‘American Horror Story’ Finale: Death, Ambition, and The End of Briarcliff

American Horror Story RecapWell, it’s over. One of the universal truths of human existence has finally come to pass on Briarcliff: everything ends. And it’s time to seal the doors up once and for all on Briarcliff Manor. Tonight’s American Horror Story: Asylum saw the end of suffering for all our lost and lonely patients — some, with a bang.

If you haven’t noticed already, your regular AHS guardsman, Brian Moylan, is off with the snowbunnies (and showbunnies) at Sundance, so I (Alicia Lutes) am here to fill in the gap left by his numerically-laced recaps. And since numbers are possibly my least-favorite thing in the universe (after Howie Mandel), things will be slightly different tonight. But considering how different this finale was, a new approach seems fitting. Let’s get started!

This season was no doubt a tragic one — dotted by the occasional comedic moment, for sure, but overall: incredibly bleak. There is something truly horrific about the state of mental healthcare in this country (especially following the events of Newtown), and though Briarcliff and its tales are an extreme case, its core still rings true. But sometimes out of tragedy comes success and a life where ambition can be put to good use. We’re talking, of course, about Ms. Lana Banana herself: she’s a real Barbara Walters type, using her unique insight into the male psyche to get famous, disgraced men the world over to open up to her in her interviews. She went from the days of fudging the truth (the good of the story!) to being a real whistleblower on the lies and deceit that get so many in trouble and ruin lives. Her interview for an upcoming Kennedy Center Honors will celebrate her life of achievements, a neatly-wrapped end to all the dark shadows of lives’ past is presented. A crusader for change.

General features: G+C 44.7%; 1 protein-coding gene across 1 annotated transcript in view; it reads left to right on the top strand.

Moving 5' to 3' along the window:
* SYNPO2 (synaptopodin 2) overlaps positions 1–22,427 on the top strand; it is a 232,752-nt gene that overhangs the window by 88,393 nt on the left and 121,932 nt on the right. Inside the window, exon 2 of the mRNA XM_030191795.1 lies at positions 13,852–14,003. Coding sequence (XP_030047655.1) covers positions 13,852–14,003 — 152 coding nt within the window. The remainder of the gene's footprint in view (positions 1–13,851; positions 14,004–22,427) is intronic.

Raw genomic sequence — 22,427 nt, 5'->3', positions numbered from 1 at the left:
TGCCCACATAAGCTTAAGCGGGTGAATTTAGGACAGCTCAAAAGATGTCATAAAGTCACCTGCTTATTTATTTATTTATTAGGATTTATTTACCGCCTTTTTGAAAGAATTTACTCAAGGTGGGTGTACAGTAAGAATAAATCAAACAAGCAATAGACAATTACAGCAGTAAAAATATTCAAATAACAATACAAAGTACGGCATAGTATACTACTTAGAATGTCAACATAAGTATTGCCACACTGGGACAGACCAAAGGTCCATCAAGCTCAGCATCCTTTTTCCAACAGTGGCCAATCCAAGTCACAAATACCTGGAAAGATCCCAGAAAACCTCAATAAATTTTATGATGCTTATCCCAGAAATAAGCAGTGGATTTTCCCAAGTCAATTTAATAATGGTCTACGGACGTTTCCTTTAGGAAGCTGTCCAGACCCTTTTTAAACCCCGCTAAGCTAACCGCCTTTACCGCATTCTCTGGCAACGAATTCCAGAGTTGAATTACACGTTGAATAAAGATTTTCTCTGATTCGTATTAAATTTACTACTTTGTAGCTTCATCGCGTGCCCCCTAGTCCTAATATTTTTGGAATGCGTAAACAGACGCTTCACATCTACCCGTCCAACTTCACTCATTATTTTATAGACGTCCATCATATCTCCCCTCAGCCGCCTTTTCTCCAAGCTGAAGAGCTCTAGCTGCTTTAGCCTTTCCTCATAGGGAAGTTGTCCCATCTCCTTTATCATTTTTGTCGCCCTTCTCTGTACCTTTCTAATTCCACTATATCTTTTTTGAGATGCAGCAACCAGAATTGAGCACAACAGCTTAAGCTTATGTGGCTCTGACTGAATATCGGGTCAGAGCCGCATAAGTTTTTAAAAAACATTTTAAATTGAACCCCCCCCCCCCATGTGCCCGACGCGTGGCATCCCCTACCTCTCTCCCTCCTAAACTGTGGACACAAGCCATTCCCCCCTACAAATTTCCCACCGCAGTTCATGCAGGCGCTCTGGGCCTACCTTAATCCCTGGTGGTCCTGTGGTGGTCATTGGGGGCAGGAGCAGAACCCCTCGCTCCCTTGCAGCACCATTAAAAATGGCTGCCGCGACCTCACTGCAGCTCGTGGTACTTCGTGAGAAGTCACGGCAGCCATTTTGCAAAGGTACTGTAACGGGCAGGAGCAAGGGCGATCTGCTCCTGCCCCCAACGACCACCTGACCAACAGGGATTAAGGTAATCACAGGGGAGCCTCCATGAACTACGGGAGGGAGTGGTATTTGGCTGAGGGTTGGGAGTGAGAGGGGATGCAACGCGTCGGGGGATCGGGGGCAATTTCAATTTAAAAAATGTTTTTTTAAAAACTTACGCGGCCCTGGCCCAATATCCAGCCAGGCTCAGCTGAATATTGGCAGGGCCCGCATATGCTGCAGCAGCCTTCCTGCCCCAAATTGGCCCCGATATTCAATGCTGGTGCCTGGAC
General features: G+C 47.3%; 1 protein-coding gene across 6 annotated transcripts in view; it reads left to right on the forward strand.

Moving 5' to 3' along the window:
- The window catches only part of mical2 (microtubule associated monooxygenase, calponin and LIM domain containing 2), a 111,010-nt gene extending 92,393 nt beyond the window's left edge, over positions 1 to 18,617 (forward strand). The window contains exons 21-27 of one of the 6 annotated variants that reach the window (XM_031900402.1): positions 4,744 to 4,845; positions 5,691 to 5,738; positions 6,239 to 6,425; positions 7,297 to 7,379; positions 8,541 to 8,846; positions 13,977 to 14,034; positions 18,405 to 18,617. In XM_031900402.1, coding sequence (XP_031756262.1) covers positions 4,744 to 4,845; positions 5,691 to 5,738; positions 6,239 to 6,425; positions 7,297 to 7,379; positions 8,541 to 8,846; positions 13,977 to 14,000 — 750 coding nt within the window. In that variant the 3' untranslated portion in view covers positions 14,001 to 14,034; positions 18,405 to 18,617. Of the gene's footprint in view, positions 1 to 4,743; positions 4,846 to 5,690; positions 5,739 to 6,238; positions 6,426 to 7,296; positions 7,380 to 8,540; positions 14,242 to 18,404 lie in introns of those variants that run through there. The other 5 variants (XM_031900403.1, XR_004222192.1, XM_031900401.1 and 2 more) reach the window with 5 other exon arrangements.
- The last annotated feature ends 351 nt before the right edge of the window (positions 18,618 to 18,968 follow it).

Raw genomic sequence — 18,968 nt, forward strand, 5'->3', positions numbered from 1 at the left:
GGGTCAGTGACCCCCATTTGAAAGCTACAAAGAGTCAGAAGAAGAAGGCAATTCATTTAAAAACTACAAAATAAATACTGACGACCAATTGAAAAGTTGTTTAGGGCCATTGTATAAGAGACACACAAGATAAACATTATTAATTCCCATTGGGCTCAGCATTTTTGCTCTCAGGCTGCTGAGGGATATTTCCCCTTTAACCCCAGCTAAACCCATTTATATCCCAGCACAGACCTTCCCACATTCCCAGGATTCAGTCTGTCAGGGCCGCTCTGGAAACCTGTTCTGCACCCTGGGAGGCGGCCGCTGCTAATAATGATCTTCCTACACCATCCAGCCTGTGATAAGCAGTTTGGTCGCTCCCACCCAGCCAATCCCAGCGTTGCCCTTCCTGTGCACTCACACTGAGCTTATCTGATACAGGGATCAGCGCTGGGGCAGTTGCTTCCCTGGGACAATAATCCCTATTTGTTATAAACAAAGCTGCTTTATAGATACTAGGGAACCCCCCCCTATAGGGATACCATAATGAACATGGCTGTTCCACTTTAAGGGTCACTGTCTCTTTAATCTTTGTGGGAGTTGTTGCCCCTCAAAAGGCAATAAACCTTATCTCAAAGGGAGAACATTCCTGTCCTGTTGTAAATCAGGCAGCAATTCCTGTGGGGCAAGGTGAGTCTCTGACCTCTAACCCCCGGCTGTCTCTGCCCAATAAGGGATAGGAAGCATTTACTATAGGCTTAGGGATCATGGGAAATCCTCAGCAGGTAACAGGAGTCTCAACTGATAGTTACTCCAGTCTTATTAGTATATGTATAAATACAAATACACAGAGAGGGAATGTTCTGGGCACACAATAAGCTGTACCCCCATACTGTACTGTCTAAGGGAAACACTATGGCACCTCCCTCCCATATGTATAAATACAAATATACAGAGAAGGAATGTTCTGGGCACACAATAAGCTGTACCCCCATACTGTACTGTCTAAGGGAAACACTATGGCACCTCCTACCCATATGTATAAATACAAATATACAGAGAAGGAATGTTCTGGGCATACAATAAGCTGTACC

Only the Lana that was introduced to America and made her as beloved as she is, well, she was a lie. The exposé that made her famous (Briarcliff: Uncovered!) was not done by a sense of moral imperative, but rather ambition. One of the myriad of human emotions that creator Ryan Murphy dissects throughout this season as potentially deadly when taken to the extreme. Lana’s ambition, at first, causes her to toss those most important to her to the wayside. It’s Kit ambition — used for good. Always for good — to right the wrongs of the past that end up saving the day.

Kit is the only one who can bring Lana back to earth. When he saw the ambition taking over Lana, he takes it upon himself to get Sister Jude aka Betty Drake out of Briarcliff. Kit has always been the moral center of this show — the guiding light for every single person in Briarcliff, and his compassion and care for everyone around him is perfectly encapsulated in his relationship with Jude. “After all the indignity she made you suffer,” Lana muses. Forgiveness, Kit explains, is what helps him move forward and become the father his two maybe-alien but totally-exceptional children need. The tenderness Kit and his children show Jude is beautiful, elevated by this episode’s incredible director, Alfonso Gomez-Rejon. The words of Tim Minear drift dreamily and woozily off the page with Gomez-Rejon’s artistic shooting style. Unexpected angles, a vantage point that unsettles. Everything works and plays together so well. It’s no wonder they’re bringing him on to Executive Produce in addition to direct for season three.